It is also imperative to lengthen the election cycle in America. A national election every two years ensures that there is never any time to govern. The country is in a perpetual state of campaigning where as soon as a presidential election ends, talk immediately turns to midterms (and vice versa). A freshly elected president, having spent the past two years as a candidate, is forced to govern with an eye towards the next election. The two-year election cycle also forces Republicans and Democrats into constant fundraising. It is far easier to raise money when you are fighting a war and not merely an election. The two sides have increasingly begun to see each other as enemies and not as political opponents, a phenomenon gleefully cheered on by mainstream media. Eliminating midterms will at least halve the wars being fought and lower the temperature of the nation.

While the election cycle needs to be lengthened, elections themselves need to be shortened. Obama launched his candidacy in February 2007, almost two years before taking office in January 2009. In contrast, campaigns in Germany, UK, and Canada only last six weeks, 60 days and 50 days respectively. A shorter campaign will result in reduced election spending which, in turn, will lower corporate influence in America’s governance.

Massive stock option grants to CEOs must become a thing of the past. Corporate chieftains need to focus on their company’s long-term business prospects and the welfare of their employees, not the day-to-day fluctuations in their net worth. Antitrust laws need to be applied vigorously to break up monopolies and to encourage competition. It has been four decades since a company of any size was broken up by the U.S. government. It is time to use this tool again, against businesses ranging from social media companies to financial corporations to airlines.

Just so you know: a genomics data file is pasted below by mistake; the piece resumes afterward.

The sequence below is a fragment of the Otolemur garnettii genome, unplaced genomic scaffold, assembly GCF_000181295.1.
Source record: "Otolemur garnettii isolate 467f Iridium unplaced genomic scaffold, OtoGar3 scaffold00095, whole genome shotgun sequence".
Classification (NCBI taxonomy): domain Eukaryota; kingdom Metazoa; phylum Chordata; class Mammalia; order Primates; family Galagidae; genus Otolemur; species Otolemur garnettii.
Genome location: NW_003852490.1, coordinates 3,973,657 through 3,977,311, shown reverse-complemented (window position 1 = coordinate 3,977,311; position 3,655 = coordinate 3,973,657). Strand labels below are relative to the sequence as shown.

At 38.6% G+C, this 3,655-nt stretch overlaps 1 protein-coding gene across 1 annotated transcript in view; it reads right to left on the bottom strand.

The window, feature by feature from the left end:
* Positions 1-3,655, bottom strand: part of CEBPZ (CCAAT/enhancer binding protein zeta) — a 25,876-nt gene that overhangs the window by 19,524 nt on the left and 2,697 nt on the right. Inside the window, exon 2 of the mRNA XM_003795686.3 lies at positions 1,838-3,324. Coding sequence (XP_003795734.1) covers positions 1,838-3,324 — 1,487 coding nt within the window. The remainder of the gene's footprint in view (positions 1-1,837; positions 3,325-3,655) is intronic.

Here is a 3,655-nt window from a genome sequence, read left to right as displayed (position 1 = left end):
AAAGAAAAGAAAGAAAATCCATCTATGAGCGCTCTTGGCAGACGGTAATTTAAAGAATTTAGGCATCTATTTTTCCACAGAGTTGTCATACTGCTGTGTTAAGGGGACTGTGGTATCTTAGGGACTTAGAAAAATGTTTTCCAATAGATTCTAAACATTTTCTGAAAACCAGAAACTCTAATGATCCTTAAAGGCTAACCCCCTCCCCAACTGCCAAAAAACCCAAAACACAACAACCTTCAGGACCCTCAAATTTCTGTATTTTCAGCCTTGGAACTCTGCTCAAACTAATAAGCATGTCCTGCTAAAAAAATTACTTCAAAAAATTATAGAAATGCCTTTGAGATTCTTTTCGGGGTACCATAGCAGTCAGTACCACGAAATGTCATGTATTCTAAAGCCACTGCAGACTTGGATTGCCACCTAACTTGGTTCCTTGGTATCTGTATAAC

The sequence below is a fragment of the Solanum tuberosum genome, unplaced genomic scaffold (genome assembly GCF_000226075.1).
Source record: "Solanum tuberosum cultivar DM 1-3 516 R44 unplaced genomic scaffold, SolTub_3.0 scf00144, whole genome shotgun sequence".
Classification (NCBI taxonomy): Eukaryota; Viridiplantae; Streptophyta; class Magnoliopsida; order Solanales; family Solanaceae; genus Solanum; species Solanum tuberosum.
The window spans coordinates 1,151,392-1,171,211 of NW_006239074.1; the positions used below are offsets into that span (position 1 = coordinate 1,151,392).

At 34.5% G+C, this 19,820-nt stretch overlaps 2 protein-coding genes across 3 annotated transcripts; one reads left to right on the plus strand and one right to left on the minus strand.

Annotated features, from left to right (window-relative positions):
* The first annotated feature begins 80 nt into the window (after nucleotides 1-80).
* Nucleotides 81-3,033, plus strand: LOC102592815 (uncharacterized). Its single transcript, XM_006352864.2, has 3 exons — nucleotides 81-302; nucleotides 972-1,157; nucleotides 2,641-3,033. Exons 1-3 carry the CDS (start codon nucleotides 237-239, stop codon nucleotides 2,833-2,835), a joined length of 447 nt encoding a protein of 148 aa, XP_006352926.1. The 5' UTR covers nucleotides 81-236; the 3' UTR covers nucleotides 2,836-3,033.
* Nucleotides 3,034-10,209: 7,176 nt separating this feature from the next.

More than anything else, America needs to manufacture again, to provide dignity and well-paying jobs to those that can’t afford college or don’t wish to attend. As a young immigrant to America in the 1980s, I was struck by the fact that anyone who wanted to work could get a job and attain a decent standard of living. Thanks to three decades of corporatism, this is no longer possible. A sustained apprenticeship program will go a long way towards retrieving some what has been lost. The pandemic-related supply chain problems of 2021 can also be traced back to the decimation of the U.S. manufacturing base. Producing more goods in America will also help curtail the growing global influence of China, which is a stated goal of both political parties.